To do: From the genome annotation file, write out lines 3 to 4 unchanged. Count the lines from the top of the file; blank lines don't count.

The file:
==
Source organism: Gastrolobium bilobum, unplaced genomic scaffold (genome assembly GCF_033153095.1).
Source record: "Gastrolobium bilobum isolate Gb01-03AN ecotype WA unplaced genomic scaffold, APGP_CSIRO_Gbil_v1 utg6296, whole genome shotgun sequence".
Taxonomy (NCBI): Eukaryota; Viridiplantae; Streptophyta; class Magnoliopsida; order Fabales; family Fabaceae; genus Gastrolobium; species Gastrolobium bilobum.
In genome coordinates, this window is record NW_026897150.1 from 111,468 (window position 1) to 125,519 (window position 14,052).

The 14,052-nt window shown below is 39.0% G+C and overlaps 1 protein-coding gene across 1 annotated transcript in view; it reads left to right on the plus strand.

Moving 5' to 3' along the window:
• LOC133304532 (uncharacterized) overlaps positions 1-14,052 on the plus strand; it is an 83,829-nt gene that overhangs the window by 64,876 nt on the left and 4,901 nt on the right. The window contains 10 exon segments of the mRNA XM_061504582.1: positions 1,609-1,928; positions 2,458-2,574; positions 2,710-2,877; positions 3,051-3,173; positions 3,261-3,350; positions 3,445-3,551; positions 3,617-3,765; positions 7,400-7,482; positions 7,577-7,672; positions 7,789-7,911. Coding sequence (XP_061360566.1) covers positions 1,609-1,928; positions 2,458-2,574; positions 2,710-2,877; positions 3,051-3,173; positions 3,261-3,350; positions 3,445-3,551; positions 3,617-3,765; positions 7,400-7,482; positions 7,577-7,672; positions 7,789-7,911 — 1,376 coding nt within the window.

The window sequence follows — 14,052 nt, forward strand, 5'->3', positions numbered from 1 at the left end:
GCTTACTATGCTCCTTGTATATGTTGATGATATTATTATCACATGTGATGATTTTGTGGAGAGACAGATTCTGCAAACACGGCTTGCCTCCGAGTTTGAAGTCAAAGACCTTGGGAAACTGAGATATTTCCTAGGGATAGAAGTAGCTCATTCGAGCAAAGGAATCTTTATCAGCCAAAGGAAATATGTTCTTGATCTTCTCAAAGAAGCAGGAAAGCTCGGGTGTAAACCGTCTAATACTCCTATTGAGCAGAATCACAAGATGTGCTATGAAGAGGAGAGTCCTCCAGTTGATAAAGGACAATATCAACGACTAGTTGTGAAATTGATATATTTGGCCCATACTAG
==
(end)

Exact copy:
Taxonomy (NCBI): Eukaryota; Viridiplantae; Streptophyta; class Magnoliopsida; order Fabales; family Fabaceae; genus Gastrolobium; species Gastrolobium bilobum.
In genome coordinates, this window is record NW_026897150.1 from 111,468 (window position 1) to 125,519 (window position 14,052).